As kids grow up, they often face stressors. Stress can come from school (grades, classmates), home (family disagreements) or other life events (COVID-19, moving, etc.). Stress that builds up over time can start to get in the way of how your child is doing day-to-day. This can start to hurt their mental health and they may start to experience sadness, irritability, worry, inattention, behavior problems or more. As a parent, you can check in with your children to see how they are doing and to provide support.
Tips for talking with children
- Allow a judgement-free space for your child to talk about how they feel and what is on their mind.
- Model the normal experience of stress and emotions by calmly talking about your own feelings with your children.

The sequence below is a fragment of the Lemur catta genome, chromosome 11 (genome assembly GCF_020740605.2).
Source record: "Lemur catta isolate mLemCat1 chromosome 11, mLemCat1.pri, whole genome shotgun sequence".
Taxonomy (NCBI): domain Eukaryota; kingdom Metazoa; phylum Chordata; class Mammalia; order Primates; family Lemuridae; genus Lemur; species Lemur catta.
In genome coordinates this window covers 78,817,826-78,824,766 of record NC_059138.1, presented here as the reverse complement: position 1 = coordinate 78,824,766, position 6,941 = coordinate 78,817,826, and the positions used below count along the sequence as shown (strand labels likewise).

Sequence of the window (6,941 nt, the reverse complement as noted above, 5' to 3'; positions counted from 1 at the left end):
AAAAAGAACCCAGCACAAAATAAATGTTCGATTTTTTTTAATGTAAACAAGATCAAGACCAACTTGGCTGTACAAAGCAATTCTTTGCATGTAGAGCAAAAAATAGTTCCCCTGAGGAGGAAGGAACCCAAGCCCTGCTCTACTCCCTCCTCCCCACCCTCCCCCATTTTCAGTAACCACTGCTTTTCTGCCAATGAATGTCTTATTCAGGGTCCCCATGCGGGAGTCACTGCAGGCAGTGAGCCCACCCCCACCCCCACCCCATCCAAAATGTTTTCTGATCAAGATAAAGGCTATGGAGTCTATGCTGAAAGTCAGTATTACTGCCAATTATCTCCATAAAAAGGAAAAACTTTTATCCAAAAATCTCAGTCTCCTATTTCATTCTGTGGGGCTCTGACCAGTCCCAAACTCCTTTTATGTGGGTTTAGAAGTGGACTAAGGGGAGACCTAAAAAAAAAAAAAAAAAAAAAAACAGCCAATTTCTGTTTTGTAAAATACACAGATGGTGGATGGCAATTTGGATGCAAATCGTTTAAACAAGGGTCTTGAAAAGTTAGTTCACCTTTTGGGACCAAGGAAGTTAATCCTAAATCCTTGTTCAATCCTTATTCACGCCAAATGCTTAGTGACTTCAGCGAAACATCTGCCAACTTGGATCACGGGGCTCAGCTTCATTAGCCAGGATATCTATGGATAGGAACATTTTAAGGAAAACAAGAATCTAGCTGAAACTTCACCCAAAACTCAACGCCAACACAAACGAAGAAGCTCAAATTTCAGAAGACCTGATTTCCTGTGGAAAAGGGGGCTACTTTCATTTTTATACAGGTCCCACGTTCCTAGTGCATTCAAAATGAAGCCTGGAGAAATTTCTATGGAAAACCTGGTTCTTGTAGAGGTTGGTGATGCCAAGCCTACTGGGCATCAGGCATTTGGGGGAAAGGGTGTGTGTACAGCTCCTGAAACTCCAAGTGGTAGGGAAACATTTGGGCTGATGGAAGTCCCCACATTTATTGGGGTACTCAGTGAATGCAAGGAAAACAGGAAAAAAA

- Avoid statements like “Don’t worry” or “Everything will be fine” that may make your child feel unheard or bad for having an emotional experience.
- Do validate your child with statements like:
- “That must be so hard.”
- “What can I do to help you?”
- “It makes a lot of sense that you are feeling so stressed/scared during this time.”
- “It sounds like it is so frustrating to not be able to go hang out with your friends like you usually do.”
- Check in with your child and ask how they been feeling in the last week or two and notice changes in mood, energy, sleep or appetite.
- If you have safety concerns, be direct with your child and ask, “Have you been thinking of taking your own life?”
- Do not hesitate to reach out and establish care with a mental health provider to give your child additional support.